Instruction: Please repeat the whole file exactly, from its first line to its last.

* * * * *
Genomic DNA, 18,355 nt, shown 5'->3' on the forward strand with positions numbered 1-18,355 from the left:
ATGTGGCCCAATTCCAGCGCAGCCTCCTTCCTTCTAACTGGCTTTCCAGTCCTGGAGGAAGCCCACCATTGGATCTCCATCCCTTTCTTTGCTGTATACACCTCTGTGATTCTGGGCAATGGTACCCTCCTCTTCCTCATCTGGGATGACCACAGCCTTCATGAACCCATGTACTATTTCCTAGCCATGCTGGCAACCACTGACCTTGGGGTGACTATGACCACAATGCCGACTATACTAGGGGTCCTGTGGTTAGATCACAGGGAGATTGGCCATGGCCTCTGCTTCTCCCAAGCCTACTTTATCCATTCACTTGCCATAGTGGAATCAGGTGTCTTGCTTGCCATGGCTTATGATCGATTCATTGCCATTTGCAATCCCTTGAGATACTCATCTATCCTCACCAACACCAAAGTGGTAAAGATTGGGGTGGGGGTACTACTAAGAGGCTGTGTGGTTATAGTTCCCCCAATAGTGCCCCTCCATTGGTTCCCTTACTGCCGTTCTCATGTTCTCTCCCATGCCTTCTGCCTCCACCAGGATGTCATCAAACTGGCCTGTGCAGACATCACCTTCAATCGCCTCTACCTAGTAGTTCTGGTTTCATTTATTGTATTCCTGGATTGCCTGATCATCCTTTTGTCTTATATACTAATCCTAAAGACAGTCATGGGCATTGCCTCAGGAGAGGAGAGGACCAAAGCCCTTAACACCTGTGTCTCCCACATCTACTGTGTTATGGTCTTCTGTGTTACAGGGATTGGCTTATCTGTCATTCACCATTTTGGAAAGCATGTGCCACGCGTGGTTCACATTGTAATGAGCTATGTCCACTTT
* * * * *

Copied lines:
Genomic DNA, 18,355 nt, shown 5'->3' on the forward strand with positions numbered 1-18,355 from the left:
ATGTGGCCCAATTCCAGCGCAGCCTCCTTCCTTCTAACTGGCTTTCCAGTCCTGGAGGAAGCCCACCATTGGATCTCCATCCCTTTCTTTGCTGTATACACCTCTGTGATTCTGGGCAATGGTACCCTCCTCTTCCTCATCTGGGATGACCACAGCCTTCATGAACCCATGTACTATTTCCTAGCCATGCTGGCAACCACTGACCTTGGGGTGACTATGACCACAATGCCGACTATACTAGGGGTCCTGTGGTTAGATCACAGGGAGATTGGCCATGGCCTCTGCTTCTCCCAAGCCTACTTTATCCATTCACTTGCCATAGTGGAATCAGGTGTCTTGCTTGCCATGGCTTATGATCGATTCATTGCCATTTGCAATCCCTTGAGATACTCATCTATCCTCACCAACACCAAAGTGGTAAAGATTGGGGTGGGGGTACTACTAAGAGGCTGTGTGGTTATAGTTCCCCCAATAGTGCCCCTCCATTGGTTCCCTTACTGCCGTTCTCATGTTCTCTCCCATGCCTTCTGCCTCCACCAGGATGTCATCAAACTGGCCTGTGCAGACATCACCTTCAATCGCCTCTACCTAGTAGTTCTGGTTTCATTTATTGTATTCCTGGATTGCCTGATCATCCTTTTGTCTTATATACTAATCCTAAAGACAGTCATGGGCATTGCCTCAGGAGAGGAGAGGACCAAAGCCCTTAACACCTGTGTCTCCCACATCTACTGTGTTATGGTCTTCTGTGTTACAGGGATTGGCTTATCTGTCATTCACCATTTTGGAAAGCATGTGCCACGCGTGGTTCACATTGTAATGAGCTATGTCCACTTT